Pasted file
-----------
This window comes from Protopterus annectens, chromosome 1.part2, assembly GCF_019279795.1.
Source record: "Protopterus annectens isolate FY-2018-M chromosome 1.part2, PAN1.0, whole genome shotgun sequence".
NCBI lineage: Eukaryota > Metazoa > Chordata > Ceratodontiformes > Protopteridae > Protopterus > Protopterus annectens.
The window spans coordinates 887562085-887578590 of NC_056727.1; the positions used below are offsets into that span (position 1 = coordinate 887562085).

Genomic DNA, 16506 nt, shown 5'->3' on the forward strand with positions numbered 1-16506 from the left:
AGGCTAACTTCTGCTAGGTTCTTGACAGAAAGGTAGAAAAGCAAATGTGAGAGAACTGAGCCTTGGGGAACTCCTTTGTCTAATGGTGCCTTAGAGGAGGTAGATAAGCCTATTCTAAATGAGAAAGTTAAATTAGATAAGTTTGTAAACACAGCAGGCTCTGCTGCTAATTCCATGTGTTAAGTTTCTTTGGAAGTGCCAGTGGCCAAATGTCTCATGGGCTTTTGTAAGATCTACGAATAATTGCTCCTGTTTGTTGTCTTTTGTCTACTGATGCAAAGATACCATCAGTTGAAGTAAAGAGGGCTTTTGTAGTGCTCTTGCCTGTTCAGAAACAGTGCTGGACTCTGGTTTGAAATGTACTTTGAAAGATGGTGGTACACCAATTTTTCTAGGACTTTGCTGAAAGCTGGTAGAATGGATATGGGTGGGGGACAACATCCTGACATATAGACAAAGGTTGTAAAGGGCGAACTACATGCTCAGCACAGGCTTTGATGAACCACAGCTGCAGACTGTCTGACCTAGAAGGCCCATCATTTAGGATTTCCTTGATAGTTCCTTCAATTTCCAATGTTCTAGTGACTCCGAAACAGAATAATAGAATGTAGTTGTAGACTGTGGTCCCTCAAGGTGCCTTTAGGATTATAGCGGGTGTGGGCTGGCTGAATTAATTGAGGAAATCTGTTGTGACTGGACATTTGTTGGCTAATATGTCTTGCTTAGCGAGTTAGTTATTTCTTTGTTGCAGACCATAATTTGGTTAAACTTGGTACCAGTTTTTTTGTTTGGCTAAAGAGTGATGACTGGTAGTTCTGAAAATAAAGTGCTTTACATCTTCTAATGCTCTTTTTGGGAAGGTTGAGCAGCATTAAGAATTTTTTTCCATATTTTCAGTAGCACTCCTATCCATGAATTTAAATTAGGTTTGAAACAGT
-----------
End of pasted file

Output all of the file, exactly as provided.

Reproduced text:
This window comes from Protopterus annectens, chromosome 1.part2, assembly GCF_019279795.1.
Source record: "Protopterus annectens isolate FY-2018-M chromosome 1.part2, PAN1.0, whole genome shotgun sequence".
NCBI lineage: Eukaryota > Metazoa > Chordata > Ceratodontiformes > Protopteridae > Protopterus > Protopterus annectens.
The window spans coordinates 887562085-887578590 of NC_056727.1; the positions used below are offsets into that span (position 1 = coordinate 887562085).

Genomic DNA, 16506 nt, shown 5'->3' on the forward strand with positions numbered 1-16506 from the left:
AGGCTAACTTCTGCTAGGTTCTTGACAGAAAGGTAGAAAAGCAAATGTGAGAGAACTGAGCCTTGGGGAACTCCTTTGTCTAATGGTGCCTTAGAGGAGGTAGATAAGCCTATTCTAAATGAGAAAGTTAAATTAGATAAGTTTGTAAACACAGCAGGCTCTGCTGCTAATTCCATGTGTTAAGTTTCTTTGGAAGTGCCAGTGGCCAAATGTCTCATGGGCTTTTGTAAGATCTACGAATAATTGCTCCTGTTTGTTGTCTTTTGTCTACTGATGCAAAGATACCATCAGTTGAAGTAAAGAGGGCTTTTGTAGTGCTCTTGCCTGTTCAGAAACAGTGCTGGACTCTGGTTTGAAATGTACTTTGAAAGATGGTGGTACACCAATTTTTCTAGGACTTTGCTGAAAGCTGGTAGAATGGATATGGGTGGGGGACAACATCCTGACATATAGACAAAGGTTGTAAAGGGCGAACTACATGCTCAGCACAGGCTTTGATGAACCACAGCTGCAGACTGTCTGACCTAGAAGGCCCATCATTTAGGATTTCCTTGATAGTTCCTTCAATTTCCAATGTTCTAGTGACTCCGAAACAGAATAATAGAATGTAGTTGTAGACTGTGGTCCCTCAAGGTGCCTTTAGGATTATAGCGGGTGTGGGCTGGCTGAATTAATTGAGGAAATCTGTTGTGACTGGACATTTGTTGGCTAATATGTCTTGCTTAGCGAGTTAGTTATTTCTTTGTTGCAGACCATAATTTGGTTAAACTTGGTACCAGTTTTTTTGTTTGGCTAAAGAGTGATGACTGGTAGTTCTGAAAATAAAGTGCTTTACATCTTCTAATGCTCTTTTTGGGAAGGTTGAGCAGCATTAAGAATTTTTTTCCATATTTTCAGTAGCACTCCTATCCATGAATTTAAATTAGGTTTGAAACAGT